These are negotiators exhausted by lengthy discussions who presented themselves to the press in Geneva this Friday, June 17. ” I’m so tired “, dropped Ngozi Okonjo-Iweala, the director general of the World Trade Organization (WTO), after having lost the thread of one of her answers. Negotiations began on Sunday and lasted until 4 a.m. on Friday.
Long bogged down negotiations
A tiredness, however, tinged with satisfaction. The Nigerian has announced a deal “historical” between the 164 members of the organization on the patents of anti-Covid vaccines, on food insecurity and fishing. This last point is perhaps the most decisive step forward: the negotiations had been bogged down since their launch in Doha… in 2001.
Their goal ? Prohibit fisheries subsidies that contribute to overcapacity and overfishing and remove those that promote illegal, unreported, unregulated fishing. According to the WTO, fishing receives between 13 and 51 billion euros in subsidies each year: they lead to overcapacity and development not indexed to fishery resources.
Limit illegal fishing
States have finally put an end to illegal fishing subsidies. The UN estimates that 20% of fish catches are illegal, whether they are protected species or quantities not respected. These catches alter the sustainable management of the resource. “It is difficult to have precise data on the subject but the impact of this rule will depend on surveillance capacities”Judge Tristan Irschlinger, who attended the negotiations in his capacity as an expert in fisheries policies for the International Institute for Sustainable Development.
Second point of agreement: coastal states will now be responsible for prohibiting fishing subsidies in overfished areas. The red alert is regularly drawn on the state of resources: according to the FAO, the antenna dedicated to food of the UN, nearly 4 species out of 10 are not exploited in a sustainable way.
Another point torn off in extremis, despite the opposition first displayed by China: it will no longer be allowed to pay subsidies for fisheries in international waters where there is no analysis of the state of the stocks. .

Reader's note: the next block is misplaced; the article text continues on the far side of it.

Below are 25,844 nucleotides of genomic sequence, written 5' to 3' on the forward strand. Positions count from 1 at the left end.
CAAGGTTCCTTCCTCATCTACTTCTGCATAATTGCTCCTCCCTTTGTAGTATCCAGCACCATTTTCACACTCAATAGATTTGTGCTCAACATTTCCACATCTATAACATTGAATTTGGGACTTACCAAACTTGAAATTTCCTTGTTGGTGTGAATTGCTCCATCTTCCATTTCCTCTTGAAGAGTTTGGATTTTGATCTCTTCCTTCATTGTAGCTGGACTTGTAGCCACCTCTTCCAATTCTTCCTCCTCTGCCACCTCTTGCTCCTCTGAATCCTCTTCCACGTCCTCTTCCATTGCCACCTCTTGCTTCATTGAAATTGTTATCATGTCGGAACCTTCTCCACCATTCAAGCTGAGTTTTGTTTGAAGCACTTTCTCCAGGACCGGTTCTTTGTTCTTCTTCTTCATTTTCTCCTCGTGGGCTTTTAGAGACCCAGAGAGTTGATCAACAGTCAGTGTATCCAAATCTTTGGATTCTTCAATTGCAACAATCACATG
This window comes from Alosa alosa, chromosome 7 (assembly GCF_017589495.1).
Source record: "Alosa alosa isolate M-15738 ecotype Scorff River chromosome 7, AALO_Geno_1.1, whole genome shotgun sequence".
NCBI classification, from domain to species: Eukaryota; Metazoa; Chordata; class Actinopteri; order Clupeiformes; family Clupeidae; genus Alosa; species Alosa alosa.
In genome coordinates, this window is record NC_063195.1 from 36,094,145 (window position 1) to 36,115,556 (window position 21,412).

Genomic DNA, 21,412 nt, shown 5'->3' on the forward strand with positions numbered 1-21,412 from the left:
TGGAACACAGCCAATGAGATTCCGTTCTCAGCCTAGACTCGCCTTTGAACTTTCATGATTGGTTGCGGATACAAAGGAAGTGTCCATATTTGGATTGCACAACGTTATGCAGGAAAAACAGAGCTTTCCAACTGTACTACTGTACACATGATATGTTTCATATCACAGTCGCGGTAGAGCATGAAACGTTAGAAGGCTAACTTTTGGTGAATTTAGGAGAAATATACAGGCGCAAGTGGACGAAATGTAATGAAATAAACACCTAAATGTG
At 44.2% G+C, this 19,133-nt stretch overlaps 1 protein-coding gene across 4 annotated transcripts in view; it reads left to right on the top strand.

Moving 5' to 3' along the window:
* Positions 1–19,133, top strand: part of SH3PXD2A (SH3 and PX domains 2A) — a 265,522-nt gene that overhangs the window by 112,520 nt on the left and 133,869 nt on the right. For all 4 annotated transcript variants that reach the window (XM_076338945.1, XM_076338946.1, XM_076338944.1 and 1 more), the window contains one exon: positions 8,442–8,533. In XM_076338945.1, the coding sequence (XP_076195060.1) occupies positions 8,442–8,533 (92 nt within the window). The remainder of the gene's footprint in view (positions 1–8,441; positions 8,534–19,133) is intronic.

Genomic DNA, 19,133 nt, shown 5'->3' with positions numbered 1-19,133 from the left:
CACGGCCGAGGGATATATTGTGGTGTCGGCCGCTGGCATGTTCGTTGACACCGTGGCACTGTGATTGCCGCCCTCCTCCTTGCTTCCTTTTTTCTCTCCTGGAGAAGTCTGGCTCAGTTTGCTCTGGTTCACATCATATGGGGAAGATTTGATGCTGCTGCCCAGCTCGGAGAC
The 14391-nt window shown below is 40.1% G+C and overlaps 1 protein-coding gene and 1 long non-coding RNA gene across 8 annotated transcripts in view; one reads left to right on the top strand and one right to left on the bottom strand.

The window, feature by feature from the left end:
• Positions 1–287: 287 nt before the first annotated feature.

Still, a significant part of fisheries subsidies is not included in the framework of the agreement, in particular subsidies for the construction of vessels or for fuel. Countries like India opposed it, asking for a transition period of twenty-five years. The country wants to ramp up its fleet in the meantime. It has adopted an ambitious plan in this direction in 2020.
A half-hearted agreement? “We have been negotiating for twenty-one years: even if the agreement is partial, rather than negotiating year after year without reaching conclusions, we have managed to say what we all agree on”, rejoiced Ngozi Okonjo-Iweala. Valdis Dombrovskis, the European Commissioner for Trade, also welcomed “an important result of global significance. »
New negotiations coming soon
States will have to quickly come back to the table. A final article has been slipped at the end of the agreement: if within four years of its ratification, an additional agreement is not found on the remaining subsidies, the whole thing will lapse.
“This puts pressure on the States which could have been satisfied with this agreementanalyzes Tristan Irschlinger. This will force them to negotiate tougher rules with those who want to go further. And for the latter, since they want a more complete agreement, they have every interest in ratifying the current agreement as soon as possible to start the rest of the negotiations. »